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Brian Miller would be 80… Garry Glitter did not sing at the Trump inauguration… stall on Todmorden market sells four candles and fork handles…Winnie the Pooh Day… brown toast is bad for you say experts…Game 200 for Sean Dyche at BFC… number 150 for Tom Heaton.

All of us were desperate for the first away win. But: we were only playing Arsenal at the Emirates. 28 of us were on the Supporters Club coach travelling down for the weekend and our host now, and chief bottle-washer, was Mr Barrie Oliver following the retirement of the esteemed Haluks; custodians of the front seat (and tickets) for more years than they cared to remember.

We travelled however, with high hopes, following all the recent good results and home wins, the immensely respectable 10th place and the 26 points leaving Burnley 10 points above the twilight zone. And not only that: the club hierarchy were showing real statements of intent and ambition with bids in place (we were told) for Brady at Norwich. This is a top player. The Venerable Arsene waxed lyrical about Burnley before the game.

‘For 90 minutes of our clash against the Clarets in October the newcomers looked destined to hold us to a draw. They play at home and basically beat everybody there. It’s what they have repeated for 20 games. It’s not a coincidence and every time you see them play at home against a big team you think “this time they might not do it,” and they do it almost every time. That is just down to quality. There is a special atmosphere at Turf Moor, they certainly have the needed confidence, and they are very efficient at home. They know very well what to do at home, they defend very well and they do not conceded goals. They are a top-ten team in the first half of the season, so what they have done is absolutely unbelievable. We have to make sure they do not find a solution away from home on Sunday and we have to prepare well. Even away from home recently they have been a bit unlucky in some games. ‘

dt 250117Unfortunately, the Venerable Arsene made a real arsene of himself during and after the game, as yet again Burnley lost to a 98th minute highly controversial goal after equalising themselves in the 93rd minute. It was therefore a sombre coach that journeyed home, crawling through Highbury and Highgate to the M1, after a performance that deserved the reward of a point and but for a dim linesman they would have certainly gone home with one. Why is it that the little teams suffer so often from decisions (or lack of them) like this?

Until that 98th minute, what a weekend it had been in London. The coach trundled down on Friday whilst The Donald was installed as the 45th US President. The hair was immaculately impressive, never straying an inch from its carefully combed almost floral arrangement. The Blessed Hilary with husband Bill by her side looked on with a face like a bag of prunes. But, just round the corner demonstrators in masks and hoods re-arranged shop windows and set fire to cars. We meanwhile, pottered around Banbury in the cold sunshine and then de-camped to Wetherspoons for a warm. Banbury is such a sad place; it always feels like it ought to be a thriving tourist centre, buzzing with attractions, but take away M&S, W H Smiths and Wetherspoons and it would be totally asleep.

Whilst The Donald up on the podium pecked Mrs Obama on the cheek with a delicate kiss, the coach was snarled up in tailbacks on the way into London. Close one traffic lane and the place grinds to a halt. Whilst we stuttered and lurched an inch at a time, The Don, newly crowned, went walkabout pretending that these were the biggest crowds ever.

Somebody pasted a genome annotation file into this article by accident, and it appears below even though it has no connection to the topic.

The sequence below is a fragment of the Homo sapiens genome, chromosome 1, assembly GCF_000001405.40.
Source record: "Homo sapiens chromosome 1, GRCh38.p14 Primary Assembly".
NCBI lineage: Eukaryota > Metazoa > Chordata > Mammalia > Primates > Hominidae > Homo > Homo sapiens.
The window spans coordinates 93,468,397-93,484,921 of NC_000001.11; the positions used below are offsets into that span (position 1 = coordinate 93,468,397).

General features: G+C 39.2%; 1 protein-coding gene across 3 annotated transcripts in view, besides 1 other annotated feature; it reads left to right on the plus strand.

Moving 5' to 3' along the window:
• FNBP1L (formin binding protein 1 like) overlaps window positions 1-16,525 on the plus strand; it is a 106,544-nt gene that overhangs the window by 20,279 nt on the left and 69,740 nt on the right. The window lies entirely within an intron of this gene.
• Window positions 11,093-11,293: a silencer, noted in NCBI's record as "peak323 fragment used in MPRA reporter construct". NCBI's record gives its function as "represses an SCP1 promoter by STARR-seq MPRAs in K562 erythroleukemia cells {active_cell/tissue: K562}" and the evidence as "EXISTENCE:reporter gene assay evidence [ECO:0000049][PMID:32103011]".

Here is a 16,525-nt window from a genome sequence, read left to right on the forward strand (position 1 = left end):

Hugh and Peter were unconcerned. Their eyes were firmly fixed on the 20+ Real Ale pubs they had earmarked for weekend visits. “From the front steps of the hotel, 20 are just a spit away,” Hugh explained. They actually visited 22; on the Saturday setting off from Highbury to the north and then meandering back south to the Thames. “Just a half pint in each,” Hugh further explained. If my maths is correct this is 11 pints each. The mind boggles. The Donald is apparently tea total and he’s a billionaire and the US President. Perhaps there is a moral in there somewhere.

Trump, unexploded bombs in the Thames, test missiles flying off course, demonstrations, Brexit, were of no great concern to us however as we unpacked in the hotel and all of us planned our Saturday rambles into the city. The weather ideal, crisp, sunny, clear blue skies, just perfect for the Women’s Rights and anti-Donald rally and demo in Trafalgar Square that same Saturday afternoon. But tourists on the top decks of tour double-deckers looked frozen to the bone.

We’d wandered via Trafalgar Square back to the hotel just minutes after the women’s rally had ended. The crowds were thick, litter and debris ankle deep; progress along the pavements was slow and in front of us, three young women battled their way through the milling pedestrians carrying a banner in lurid colours so offensive it was a wonder the three of them hadn’t been arrested. Let’s just say it had the F word in three different formats.

I sidled up alongside the nearest girl. “Listen luv you’re gonna lose all support or sympathy with that banner. It’s just offensive.”

It (the girl) turned to look at me. The eyes were glazed, the face festooned with rings and studs, the lipstick and Bovver boots were black and already I’m thinking ‘Oh Gawd Dave, you’re on a football weekend, what have you done, why’ve you opened your mouth.’

The glazed eyes suddenly turned vicious and narrowed and a voice shrieked. “WE DON’T WANT YOUR F*****G SYMPATHY.”

Funny how things work out: By 5 o’clock the following day on Sunday I was thinking much the same as we exited the Arsenal stadium having been robbed of what would have been a terrific point. Every pundit and media expert was agreed that the Arsenal winner should never have happened and a hapless linesman was simply not doing his job. But like the girl in bovver boots, we didn’t want sympathy, just the point that we felt was rightly ours.

We’d laughed and laughed at the Show we went to see on Saturday ‘Peter Pan Goes Wrong,’ two hours of slapstick and daftness a few streets away from the big demo. We weren’t laughing at The Emirates and 1500 Claret fans there seethed and fumed at the way things had turned out. Arsenal’s own fans and the hundreds if not thousands of ‘occasional’ one-game, tourist hangers-on were ecstatic of course.  They knew they’d been in a game. They knew that Burnley had been mugged so that the roar they produced was as much relief as anything else. Wandering around the stadium before the game every other voice you heard was from overseas. The little café a few hundred yards away where we had a big breakfast the last time we went was gone, now a Spanish Deli. The number of street food stalls had doubled but none did Cowheel Pie.